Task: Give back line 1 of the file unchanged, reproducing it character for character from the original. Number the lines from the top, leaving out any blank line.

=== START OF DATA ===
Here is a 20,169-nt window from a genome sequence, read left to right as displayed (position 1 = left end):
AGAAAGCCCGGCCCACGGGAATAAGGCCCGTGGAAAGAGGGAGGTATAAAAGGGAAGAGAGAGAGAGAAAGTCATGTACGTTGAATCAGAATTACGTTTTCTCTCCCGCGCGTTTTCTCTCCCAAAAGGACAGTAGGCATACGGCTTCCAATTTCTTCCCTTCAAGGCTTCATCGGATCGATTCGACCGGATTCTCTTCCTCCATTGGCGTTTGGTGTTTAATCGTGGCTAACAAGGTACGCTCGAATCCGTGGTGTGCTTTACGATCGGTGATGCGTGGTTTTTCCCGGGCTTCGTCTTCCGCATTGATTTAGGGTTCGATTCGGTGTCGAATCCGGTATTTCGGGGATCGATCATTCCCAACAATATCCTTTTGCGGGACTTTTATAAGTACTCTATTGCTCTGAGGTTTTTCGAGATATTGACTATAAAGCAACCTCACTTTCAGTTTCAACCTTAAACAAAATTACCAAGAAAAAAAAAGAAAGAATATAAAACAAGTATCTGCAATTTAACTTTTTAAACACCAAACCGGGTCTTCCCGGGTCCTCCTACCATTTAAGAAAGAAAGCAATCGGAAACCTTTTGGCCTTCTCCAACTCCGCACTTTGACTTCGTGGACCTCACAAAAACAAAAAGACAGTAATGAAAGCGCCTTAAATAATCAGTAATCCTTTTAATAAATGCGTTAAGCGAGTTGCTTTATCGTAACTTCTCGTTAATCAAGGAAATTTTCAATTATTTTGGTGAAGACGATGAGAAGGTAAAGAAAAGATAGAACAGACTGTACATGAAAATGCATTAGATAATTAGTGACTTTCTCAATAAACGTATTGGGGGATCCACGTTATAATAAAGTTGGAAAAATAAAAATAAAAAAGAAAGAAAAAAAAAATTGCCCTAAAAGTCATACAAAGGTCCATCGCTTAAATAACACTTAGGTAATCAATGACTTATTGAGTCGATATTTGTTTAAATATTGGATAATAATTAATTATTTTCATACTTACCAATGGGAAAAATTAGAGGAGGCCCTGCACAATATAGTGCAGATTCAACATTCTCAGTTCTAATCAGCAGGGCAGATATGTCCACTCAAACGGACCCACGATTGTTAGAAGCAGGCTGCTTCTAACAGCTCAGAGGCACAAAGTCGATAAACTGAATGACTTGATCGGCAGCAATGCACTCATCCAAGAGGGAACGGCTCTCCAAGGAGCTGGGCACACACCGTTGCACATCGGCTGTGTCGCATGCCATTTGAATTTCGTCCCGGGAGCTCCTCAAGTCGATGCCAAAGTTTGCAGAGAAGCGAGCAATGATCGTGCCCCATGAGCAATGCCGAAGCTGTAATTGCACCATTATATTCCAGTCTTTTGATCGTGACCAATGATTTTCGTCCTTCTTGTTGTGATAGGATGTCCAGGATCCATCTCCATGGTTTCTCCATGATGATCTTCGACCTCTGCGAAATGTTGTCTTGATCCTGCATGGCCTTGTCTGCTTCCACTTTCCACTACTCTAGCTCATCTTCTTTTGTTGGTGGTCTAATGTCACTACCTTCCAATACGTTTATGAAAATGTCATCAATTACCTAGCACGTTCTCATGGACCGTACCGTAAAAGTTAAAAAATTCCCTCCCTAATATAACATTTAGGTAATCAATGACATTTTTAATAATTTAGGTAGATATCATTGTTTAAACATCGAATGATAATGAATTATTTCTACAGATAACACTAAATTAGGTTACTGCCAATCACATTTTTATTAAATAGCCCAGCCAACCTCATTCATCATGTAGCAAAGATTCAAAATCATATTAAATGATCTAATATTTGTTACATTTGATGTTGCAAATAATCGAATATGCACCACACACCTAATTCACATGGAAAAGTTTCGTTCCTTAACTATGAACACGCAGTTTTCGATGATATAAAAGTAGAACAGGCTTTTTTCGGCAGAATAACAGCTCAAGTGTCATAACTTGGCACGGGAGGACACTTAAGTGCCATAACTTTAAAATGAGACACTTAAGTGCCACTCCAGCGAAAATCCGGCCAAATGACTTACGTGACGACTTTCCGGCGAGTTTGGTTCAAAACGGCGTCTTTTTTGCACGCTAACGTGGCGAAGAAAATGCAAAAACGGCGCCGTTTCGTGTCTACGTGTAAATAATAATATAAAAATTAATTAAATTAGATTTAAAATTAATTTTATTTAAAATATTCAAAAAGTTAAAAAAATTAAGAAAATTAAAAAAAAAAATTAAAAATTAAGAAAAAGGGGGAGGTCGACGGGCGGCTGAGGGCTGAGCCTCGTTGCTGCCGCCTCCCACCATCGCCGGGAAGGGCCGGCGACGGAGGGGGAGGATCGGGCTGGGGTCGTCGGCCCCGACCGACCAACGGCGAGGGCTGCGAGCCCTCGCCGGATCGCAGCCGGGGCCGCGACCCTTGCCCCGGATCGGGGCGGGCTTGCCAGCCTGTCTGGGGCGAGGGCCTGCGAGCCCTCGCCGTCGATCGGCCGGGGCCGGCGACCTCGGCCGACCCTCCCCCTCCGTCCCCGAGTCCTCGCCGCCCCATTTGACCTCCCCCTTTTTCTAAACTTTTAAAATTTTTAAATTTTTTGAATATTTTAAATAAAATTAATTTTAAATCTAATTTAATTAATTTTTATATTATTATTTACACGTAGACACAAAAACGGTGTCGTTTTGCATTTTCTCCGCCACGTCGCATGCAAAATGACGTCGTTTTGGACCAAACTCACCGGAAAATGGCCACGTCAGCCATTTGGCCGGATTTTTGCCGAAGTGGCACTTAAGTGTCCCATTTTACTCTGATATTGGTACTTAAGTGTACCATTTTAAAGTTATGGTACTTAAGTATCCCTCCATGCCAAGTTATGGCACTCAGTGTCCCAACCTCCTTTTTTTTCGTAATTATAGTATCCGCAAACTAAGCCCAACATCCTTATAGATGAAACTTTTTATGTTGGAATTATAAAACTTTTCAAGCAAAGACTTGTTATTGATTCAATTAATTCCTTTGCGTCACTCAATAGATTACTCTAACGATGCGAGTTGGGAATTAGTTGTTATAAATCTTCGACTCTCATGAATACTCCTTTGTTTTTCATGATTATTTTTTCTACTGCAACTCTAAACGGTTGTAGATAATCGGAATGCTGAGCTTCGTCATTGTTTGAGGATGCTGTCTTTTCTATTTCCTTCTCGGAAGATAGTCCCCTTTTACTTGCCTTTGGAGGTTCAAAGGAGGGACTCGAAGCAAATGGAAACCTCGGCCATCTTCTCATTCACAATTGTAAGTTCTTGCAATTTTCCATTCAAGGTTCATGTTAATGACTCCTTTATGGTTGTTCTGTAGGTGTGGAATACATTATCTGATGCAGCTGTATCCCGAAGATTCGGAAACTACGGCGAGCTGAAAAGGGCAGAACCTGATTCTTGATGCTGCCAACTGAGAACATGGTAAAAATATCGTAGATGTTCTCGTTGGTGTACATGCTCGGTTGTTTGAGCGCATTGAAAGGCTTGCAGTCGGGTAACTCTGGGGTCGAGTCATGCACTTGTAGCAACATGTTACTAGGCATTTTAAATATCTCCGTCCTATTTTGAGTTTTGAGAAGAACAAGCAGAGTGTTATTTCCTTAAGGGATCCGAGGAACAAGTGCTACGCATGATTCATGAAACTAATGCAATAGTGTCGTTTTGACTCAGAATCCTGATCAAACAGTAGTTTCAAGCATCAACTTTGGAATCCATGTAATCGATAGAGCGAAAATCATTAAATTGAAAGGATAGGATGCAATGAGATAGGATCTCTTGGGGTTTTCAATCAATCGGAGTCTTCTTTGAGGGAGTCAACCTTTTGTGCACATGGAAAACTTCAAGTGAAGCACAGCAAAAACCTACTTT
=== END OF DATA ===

Here is a 20,169-nt window from a genome sequence, read left to right as displayed (position 1 = left end):